Motivation: The line with two origins can be constructed via taking two copies of ${\mathbb R}$ and identifying $x$ on the first copy with $x$ on the second copy for each $x\neq 0$. We note that because this space is separable and first countable, it is also second countable. What if, instead of two origins, we have uncountably many? I read a claim that this space was not second countable, but I can't see why.

Problem: Define the line with uncountably many origins in the following way: take a disjoint union of uncountably many copies of ${\mathbb R}$; we may index them as ${\mathbb R}\times \{\alpha\}$ for $\alpha\in A$, an uncountable indexing set. We then define the equivalence class $\sim$ by $(x,\alpha)\sim (x,\beta)$ for $\alpha,\beta\in A$ and for all $x\neq 0$. Is the resulting quotient space second countable?

What I've Done: I know that the somewhat related problem of showing the disjoint union of an uncountable number of ${\mathbb R}$'s are not second countable relies on the fact that (after making it a metric space) one cannot find a countable dense subset --- but in this problem, I think, each open set covering $0\times \{\alpha\}$ will cover all of the other $0\times \{\beta\}$'s as well. In particular, I don't see why just taking all rational-centered balls with rational radii.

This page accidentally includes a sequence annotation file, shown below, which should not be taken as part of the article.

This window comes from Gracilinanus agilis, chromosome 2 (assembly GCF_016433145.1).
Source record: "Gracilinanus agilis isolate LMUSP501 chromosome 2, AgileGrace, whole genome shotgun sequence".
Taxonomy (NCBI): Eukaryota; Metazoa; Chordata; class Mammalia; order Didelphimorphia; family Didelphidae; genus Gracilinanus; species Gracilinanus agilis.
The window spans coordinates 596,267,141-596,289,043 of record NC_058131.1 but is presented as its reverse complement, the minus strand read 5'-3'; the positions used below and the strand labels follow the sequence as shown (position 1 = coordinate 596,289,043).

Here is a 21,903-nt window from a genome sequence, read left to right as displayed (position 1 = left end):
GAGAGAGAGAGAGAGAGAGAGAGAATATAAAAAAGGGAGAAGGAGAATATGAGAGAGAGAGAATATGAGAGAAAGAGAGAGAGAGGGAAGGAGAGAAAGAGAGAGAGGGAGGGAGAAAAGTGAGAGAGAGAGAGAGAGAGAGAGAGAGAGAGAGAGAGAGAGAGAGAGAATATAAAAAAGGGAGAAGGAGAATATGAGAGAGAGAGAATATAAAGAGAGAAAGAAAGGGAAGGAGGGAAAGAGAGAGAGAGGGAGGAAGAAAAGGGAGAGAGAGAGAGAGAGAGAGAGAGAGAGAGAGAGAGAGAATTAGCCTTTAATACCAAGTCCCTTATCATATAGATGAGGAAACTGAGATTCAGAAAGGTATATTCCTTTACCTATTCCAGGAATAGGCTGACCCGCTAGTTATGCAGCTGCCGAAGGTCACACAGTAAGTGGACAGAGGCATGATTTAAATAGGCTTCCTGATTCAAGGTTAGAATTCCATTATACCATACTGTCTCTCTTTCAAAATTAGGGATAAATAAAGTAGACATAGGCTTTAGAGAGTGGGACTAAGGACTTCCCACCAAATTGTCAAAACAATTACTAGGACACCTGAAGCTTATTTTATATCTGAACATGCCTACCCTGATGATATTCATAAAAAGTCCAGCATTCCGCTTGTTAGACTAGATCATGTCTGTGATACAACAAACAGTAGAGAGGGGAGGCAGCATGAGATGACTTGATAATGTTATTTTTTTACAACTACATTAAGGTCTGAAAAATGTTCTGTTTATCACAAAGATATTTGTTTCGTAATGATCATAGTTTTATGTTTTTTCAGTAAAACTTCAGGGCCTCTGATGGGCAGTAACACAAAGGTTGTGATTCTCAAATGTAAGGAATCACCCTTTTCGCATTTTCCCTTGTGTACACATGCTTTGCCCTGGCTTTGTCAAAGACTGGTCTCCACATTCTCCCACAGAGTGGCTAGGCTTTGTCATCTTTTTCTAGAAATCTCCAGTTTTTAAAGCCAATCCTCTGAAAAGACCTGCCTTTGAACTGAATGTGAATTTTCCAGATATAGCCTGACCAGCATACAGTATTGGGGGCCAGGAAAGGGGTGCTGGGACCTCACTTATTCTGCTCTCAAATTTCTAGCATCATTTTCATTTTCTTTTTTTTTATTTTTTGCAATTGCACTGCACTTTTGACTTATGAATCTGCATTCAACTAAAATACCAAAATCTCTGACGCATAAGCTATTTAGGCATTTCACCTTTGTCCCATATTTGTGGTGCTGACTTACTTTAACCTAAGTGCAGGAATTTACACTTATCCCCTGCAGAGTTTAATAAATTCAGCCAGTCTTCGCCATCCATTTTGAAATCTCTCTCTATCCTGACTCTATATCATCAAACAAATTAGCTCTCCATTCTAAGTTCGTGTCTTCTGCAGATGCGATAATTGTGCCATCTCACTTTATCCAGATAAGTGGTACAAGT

This does not reduce to the problem of finding a countable dense subset, which is a weaker property known as "seperability". In the line with uncountably many origins, I can take an open set $U_{\alpha}$ that contains only the origin from $\mathbb{R} \times \{\alpha\}$, say the projection of the set $(-1,1) \subset \mathbb{R} \times \{\alpha\}$ to the quotient. If I have a basis for my topology, then I need an open set in my basis contained inside $U_{\alpha}$ that covers its origin, and so that basis element cannot have any other origins. Thus each of the $U_{\alpha}$ requires a basis element that cannot be used again for any other $U_{\alpha}$, necessitating uncountably many elements in my basis.

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    $\begingroup$ Ah, for some reason I was thinking that any open set containing one origin needed to contain them all; this isn't the case as you point out. This clears up the problem above -- thank you! $\endgroup$ – user2959 Feb 19 '13 at 4:54

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